ESNY

The 2015-16 NFL regular season has officially come to a close, which means it’s time to make our end of the year awards predictions.

By Jeff Jarboe

Last year, the NFL awards were pretty much decided by the time Week 17 rolled around–Aaron Rodgers had the MVP locked up, J.J. Watt was without question the Defensive Player of the Year, DeMarco Murray was pretty much guaranteed to win Offensive Player of the Year after winning the rushing title, and Odell Beckham Jr. was destined to win Offensive Rookie of the Year.

This year, however, there are still a few league awards that remain up in the air. The MVP is most likely going to go to the quarterback who led his team to the best record (he wears the number one and likes to dance). But, awards like Offensive Rookie of the Year (Gurley? Winston?), Comeback Player of the Year (Berry? Bowman? Palmer?) and Defensive Player of the Year (Watt? Jones? Mack?) are still up for debate.

And what about Coach of the Year and Executive of the Year? Head coaches Bruce Arians and Ron Rivera both had outstanding years in the competitive NFC. Thus, both are deserving of consideration. While New York Jets GM Mike Maccagnan and Washington GM Scot McCloughan are deserving of an EOTY for their respective roster overhauls.

But let’s start with an easy one–the league MVP. No other player in the league was more valuable to his team in 2015 than this man:

2 COMMENTS

  1. A lot of people are jumping on the Aaron Donald bandwagon
    mostly due to Pro Football Focus rating scores which has Donald as not only the
    most “productive” player in football but EVER (he scored a perfect
    99.9). I’m here to tell you that their evaluation of “production”
    shows disconnect and is subjective at best, and here’s why. Aaron Donald got a
    higher score on their scale because he produced on the stats that did not
    matter as much, such as pressures. To say a guy recorded more “pressures”
    is equivalent to saying he recorded more “punches thrown” in boxing.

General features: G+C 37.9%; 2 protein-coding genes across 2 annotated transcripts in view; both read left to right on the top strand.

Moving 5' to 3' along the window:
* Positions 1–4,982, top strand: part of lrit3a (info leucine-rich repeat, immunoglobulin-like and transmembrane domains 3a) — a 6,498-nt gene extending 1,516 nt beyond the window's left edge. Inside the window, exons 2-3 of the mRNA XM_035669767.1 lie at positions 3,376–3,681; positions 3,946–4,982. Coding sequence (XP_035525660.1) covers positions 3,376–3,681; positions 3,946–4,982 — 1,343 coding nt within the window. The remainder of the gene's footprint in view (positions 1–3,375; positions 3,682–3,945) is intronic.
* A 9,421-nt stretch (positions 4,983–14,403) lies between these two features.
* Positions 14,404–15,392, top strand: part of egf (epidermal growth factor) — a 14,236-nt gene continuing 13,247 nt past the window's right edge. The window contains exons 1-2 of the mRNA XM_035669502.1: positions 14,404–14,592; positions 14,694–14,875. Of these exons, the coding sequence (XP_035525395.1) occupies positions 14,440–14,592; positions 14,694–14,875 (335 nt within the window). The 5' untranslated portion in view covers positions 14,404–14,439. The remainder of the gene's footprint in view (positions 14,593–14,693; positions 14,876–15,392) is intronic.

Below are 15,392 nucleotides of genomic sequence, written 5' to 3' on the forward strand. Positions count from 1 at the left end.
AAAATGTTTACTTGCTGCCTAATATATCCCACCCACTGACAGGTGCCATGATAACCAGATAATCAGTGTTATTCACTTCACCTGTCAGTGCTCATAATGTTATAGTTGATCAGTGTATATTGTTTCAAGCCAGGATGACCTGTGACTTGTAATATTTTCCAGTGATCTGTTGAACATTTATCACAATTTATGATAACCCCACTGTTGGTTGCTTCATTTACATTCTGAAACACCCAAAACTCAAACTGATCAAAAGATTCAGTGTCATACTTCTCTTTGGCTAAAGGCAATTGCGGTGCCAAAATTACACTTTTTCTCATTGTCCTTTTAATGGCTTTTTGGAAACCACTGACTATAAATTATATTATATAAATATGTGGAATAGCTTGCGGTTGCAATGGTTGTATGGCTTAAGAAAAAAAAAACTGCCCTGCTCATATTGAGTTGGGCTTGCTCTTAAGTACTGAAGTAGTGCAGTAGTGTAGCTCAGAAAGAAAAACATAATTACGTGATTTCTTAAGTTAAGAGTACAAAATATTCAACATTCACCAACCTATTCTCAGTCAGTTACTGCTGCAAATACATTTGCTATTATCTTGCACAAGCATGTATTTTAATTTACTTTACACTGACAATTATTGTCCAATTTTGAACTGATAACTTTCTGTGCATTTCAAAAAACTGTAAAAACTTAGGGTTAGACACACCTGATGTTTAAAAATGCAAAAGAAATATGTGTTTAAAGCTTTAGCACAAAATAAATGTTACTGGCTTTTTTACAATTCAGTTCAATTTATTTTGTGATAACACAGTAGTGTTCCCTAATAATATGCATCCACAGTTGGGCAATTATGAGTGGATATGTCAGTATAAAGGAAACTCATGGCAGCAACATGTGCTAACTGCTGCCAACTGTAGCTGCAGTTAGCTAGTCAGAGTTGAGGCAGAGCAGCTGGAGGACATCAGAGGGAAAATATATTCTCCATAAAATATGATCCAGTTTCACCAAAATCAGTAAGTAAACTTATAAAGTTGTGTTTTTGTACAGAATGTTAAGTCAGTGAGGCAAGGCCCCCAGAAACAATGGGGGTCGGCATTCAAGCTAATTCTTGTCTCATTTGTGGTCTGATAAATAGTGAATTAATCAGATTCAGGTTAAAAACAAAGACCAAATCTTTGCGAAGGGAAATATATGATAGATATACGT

What really matters is the “punches” you connect on. In football those
    statistics for a defensive linemen are sacks, passes defensed, tackles for
    loss, and turnovers. These stats are definitive because once a player records
    these the play is officially over. In all these stats, except turnovers, Watt
    led the NFL. In addition he led the league with 8 passes defensed for a D
    linemen. Yet Donald came out with a perfect score of 99.9 and JJ came out with
    a score in the mid-90s (the drop-off isn’t much to brag about to begin with)
    There’s clearly an imbalance in the evaluation of what a particular statistic
    should be weighted at. You can say that you had a QB pressure but if the QB was
    rushed out of the pocket and made a play, how “productive” really was
    your rush? This past weekend was a great example as Donald tallied no sacks,
    only 2 tackles and 1 pass defensed, but was still given a score of +15 for the
    week. (Rams lost 16-19 to 49ers) Watt had 3 sacks, 3 tackles for loss, 2 passes
    defensed, and 2 turnovers. It’s not to say Donald’s stats don’t matter, but
    rather his stats don’t indicate “production” as much as Watt’s. Watt’s stats
    are more definitive and are more directly associated with his team winning 30-6
    against Jacksonville, and team winning its way to an AFC South title. Not to
    mention third down defense, in which JJ catapulted the Texans to be the highest
    rated in the NFL, and has them as the 3rd ranked defense overall to finish the
    season. This indicates, to me, that JJ Watt led the league and his team in the
    defensive categories that really mattered. Add to the fact the Texans are in
    the playoffs and Donald’s Rams are not, and the fact that he played in crucial
    games for his team with a broken hand, and there really isn’t any room for
    debate for Defensive player of the year. Josh Norman had a good year but
    struggled down the stretch against Beckham and Julio, and Norman plays
    primarily as a cover 3 corner, which means he’s getting a lot of help. The
    panthers are more talented than the Texan’s defense and have better playmakers.
    To me it comes down to this…If JJ Watt had not won 2 DPOY awards already this
    race would not be as close. JJ Watt should be Defensive Player of the Year. As
    John Gruden says “analytics can complicate football”

  2. There’s no way McCloughan shouldn’t win it. He was able to find hidden talent in a much worse situation, unlike the Jets GM who had the cap room to sign Marshall,Revis, and Cromartie.